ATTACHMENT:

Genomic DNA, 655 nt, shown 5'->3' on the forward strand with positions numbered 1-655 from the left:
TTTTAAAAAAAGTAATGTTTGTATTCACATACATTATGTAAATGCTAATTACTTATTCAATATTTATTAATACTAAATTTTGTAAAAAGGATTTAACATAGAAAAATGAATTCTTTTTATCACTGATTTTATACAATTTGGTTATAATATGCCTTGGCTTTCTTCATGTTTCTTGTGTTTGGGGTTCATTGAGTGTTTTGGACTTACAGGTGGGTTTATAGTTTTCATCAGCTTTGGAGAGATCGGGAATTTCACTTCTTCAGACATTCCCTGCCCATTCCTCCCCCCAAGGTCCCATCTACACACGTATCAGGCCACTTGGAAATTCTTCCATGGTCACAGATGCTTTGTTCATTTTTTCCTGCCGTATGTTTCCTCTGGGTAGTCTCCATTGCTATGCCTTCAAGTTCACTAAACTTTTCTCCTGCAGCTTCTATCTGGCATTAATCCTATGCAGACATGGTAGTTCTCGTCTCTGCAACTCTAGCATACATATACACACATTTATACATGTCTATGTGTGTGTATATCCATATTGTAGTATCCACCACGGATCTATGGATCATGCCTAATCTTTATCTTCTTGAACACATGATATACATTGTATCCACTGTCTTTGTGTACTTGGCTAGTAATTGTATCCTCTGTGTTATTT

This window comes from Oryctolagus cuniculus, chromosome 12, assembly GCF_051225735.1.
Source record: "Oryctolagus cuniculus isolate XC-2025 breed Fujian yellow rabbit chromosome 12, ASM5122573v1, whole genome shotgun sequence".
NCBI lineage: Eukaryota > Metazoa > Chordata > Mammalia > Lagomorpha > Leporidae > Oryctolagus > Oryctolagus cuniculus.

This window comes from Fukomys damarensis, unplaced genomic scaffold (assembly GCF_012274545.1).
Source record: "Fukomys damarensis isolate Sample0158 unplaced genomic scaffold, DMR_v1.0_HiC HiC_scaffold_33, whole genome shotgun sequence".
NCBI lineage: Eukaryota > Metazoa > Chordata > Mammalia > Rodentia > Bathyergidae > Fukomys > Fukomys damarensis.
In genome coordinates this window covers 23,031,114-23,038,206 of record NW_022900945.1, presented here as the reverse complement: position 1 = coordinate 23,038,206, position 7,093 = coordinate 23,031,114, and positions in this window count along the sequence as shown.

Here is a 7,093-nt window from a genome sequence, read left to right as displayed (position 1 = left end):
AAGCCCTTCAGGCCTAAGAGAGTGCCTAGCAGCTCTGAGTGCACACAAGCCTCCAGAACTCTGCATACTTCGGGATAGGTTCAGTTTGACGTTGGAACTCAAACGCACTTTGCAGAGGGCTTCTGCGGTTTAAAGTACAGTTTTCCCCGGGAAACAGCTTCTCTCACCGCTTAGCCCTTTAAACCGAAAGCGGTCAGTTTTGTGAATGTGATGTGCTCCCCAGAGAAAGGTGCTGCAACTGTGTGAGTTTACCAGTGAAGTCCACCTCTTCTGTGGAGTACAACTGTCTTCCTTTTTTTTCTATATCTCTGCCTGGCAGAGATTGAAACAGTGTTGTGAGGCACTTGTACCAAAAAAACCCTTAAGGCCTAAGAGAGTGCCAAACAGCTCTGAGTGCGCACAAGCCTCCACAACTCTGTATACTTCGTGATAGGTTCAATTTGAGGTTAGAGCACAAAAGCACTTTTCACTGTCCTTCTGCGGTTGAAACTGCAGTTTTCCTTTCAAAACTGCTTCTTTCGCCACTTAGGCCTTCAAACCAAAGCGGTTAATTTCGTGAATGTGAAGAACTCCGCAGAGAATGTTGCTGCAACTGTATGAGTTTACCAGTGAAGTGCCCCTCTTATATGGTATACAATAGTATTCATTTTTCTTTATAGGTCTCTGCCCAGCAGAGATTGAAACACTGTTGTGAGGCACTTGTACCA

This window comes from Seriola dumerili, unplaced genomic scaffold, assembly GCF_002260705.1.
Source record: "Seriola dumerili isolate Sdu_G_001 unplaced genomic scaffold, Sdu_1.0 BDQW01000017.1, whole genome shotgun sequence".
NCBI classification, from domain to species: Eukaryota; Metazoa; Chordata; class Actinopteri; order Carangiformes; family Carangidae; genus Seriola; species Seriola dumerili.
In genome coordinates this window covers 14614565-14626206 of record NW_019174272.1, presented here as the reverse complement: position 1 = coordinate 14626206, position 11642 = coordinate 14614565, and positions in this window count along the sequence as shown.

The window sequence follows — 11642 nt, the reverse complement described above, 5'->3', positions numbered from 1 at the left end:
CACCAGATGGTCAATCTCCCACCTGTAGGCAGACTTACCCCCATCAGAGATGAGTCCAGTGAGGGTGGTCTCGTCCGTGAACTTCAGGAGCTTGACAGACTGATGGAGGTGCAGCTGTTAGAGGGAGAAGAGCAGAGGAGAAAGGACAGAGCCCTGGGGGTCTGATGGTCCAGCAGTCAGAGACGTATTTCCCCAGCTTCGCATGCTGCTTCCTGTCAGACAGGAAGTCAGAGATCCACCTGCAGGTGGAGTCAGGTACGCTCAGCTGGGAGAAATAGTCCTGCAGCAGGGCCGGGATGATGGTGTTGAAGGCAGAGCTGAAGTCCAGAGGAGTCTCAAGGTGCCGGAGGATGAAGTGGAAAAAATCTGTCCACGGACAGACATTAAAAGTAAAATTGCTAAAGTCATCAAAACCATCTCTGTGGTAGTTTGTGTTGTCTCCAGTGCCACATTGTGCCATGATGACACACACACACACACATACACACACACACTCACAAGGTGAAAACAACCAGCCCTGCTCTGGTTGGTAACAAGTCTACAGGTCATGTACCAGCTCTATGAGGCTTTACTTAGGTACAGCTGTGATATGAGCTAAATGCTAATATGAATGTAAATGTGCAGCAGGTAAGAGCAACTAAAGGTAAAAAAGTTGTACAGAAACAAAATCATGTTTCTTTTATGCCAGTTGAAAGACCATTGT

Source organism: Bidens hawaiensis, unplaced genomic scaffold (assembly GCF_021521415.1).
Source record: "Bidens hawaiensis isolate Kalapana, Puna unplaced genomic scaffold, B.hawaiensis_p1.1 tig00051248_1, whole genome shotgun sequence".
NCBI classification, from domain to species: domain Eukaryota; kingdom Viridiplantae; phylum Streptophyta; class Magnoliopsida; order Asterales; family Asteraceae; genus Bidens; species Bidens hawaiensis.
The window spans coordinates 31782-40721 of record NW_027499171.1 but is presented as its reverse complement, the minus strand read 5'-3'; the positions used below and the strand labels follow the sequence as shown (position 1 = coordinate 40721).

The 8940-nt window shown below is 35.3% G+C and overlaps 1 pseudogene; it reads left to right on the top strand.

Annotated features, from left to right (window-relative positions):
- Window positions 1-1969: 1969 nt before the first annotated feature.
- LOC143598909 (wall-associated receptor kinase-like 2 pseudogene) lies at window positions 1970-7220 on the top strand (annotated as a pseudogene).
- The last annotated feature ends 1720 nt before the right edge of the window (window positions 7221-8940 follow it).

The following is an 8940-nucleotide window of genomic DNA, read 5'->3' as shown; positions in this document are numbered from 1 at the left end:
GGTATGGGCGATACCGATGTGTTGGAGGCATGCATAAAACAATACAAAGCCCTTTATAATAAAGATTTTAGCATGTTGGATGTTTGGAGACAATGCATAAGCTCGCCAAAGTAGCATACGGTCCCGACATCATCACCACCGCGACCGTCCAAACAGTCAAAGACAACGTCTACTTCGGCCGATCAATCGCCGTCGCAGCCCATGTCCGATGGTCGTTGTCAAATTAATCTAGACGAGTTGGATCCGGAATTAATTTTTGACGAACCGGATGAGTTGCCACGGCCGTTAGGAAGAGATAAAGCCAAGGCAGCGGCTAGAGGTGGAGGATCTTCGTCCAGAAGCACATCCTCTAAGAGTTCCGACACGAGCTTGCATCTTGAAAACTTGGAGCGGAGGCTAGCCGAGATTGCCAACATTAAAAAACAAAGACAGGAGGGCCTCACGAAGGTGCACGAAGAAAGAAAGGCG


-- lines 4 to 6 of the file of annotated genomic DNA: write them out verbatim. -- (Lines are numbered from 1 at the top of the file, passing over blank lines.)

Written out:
Source record: "Oryctolagus cuniculus isolate XC-2025 breed Fujian yellow rabbit chromosome 12, ASM5122573v1, whole genome shotgun sequence".
NCBI lineage: Eukaryota > Metazoa > Chordata > Mammalia > Lagomorpha > Leporidae > Oryctolagus > Oryctolagus cuniculus.

This window comes from Fukomys damarensis, unplaced genomic scaffold (assembly GCF_012274545.1).